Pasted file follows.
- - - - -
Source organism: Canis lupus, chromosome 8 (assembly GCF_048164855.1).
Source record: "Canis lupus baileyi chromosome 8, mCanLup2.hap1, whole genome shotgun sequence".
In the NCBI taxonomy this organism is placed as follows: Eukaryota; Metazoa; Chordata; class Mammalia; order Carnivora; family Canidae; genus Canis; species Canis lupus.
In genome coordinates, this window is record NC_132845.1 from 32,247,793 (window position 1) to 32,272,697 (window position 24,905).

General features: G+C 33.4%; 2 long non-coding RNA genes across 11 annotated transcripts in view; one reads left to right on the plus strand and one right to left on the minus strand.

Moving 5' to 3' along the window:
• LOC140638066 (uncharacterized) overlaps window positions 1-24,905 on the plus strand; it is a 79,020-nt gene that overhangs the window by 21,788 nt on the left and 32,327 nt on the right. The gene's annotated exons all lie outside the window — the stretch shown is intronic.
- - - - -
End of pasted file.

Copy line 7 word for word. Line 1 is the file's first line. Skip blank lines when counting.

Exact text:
• LOC140638066 (uncharacterized) overlaps window positions 1-24,905 on the plus strand; it is a 79,020-nt gene that overhangs the window by 21,788 nt on the left and 32,327 nt on the right. The gene's annotated exons all lie outside the window — the stretch shown is intronic.